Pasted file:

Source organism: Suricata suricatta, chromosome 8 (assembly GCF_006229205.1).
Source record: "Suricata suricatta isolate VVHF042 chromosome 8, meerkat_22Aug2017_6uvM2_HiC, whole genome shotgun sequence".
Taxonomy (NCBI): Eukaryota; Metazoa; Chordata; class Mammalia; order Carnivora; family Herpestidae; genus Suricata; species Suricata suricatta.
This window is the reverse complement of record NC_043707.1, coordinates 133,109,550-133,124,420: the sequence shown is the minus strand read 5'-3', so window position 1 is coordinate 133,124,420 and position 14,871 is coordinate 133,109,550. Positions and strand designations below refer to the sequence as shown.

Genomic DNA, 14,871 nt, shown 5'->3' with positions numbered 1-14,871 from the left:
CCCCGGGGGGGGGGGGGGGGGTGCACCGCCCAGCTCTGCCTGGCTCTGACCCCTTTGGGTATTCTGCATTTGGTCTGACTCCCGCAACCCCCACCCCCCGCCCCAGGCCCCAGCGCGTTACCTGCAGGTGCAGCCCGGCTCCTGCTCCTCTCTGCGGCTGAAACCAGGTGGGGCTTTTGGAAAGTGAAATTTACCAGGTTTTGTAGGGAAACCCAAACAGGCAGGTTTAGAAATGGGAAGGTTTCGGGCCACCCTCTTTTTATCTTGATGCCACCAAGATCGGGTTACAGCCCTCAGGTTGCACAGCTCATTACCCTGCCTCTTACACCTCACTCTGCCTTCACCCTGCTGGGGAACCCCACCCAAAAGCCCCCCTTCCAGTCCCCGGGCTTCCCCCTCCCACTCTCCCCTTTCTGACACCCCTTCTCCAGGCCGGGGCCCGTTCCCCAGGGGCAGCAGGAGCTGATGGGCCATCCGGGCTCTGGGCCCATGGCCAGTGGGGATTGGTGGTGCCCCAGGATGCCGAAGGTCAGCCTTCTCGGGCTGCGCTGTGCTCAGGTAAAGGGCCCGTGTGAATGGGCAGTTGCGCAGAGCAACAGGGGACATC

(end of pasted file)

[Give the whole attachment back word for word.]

Source organism: Suricata suricatta, chromosome 8 (assembly GCF_006229205.1).
Source record: "Suricata suricatta isolate VVHF042 chromosome 8, meerkat_22Aug2017_6uvM2_HiC, whole genome shotgun sequence".
Taxonomy (NCBI): Eukaryota; Metazoa; Chordata; class Mammalia; order Carnivora; family Herpestidae; genus Suricata; species Suricata suricatta.
This window is the reverse complement of record NC_043707.1, coordinates 133,109,550-133,124,420: the sequence shown is the minus strand read 5'-3', so window position 1 is coordinate 133,124,420 and position 14,871 is coordinate 133,109,550. Positions and strand designations below refer to the sequence as shown.

Genomic DNA, 14,871 nt, shown 5'->3' with positions numbered 1-14,871 from the left:
CCCCGGGGGGGGGGGGGGGGGTGCACCGCCCAGCTCTGCCTGGCTCTGACCCCTTTGGGTATTCTGCATTTGGTCTGACTCCCGCAACCCCCACCCCCCGCCCCAGGCCCCAGCGCGTTACCTGCAGGTGCAGCCCGGCTCCTGCTCCTCTCTGCGGCTGAAACCAGGTGGGGCTTTTGGAAAGTGAAATTTACCAGGTTTTGTAGGGAAACCCAAACAGGCAGGTTTAGAAATGGGAAGGTTTCGGGCCACCCTCTTTTTATCTTGATGCCACCAAGATCGGGTTACAGCCCTCAGGTTGCACAGCTCATTACCCTGCCTCTTACACCTCACTCTGCCTTCACCCTGCTGGGGAACCCCACCCAAAAGCCCCCCTTCCAGTCCCCGGGCTTCCCCCTCCCACTCTCCCCTTTCTGACACCCCTTCTCCAGGCCGGGGCCCGTTCCCCAGGGGCAGCAGGAGCTGATGGGCCATCCGGGCTCTGGGCCCATGGCCAGTGGGGATTGGTGGTGCCCCAGGATGCCGAAGGTCAGCCTTCTCGGGCTGCGCTGTGCTCAGGTAAAGGGCCCGTGTGAATGGGCAGTTGCGCAGAGCAACAGGGGACATC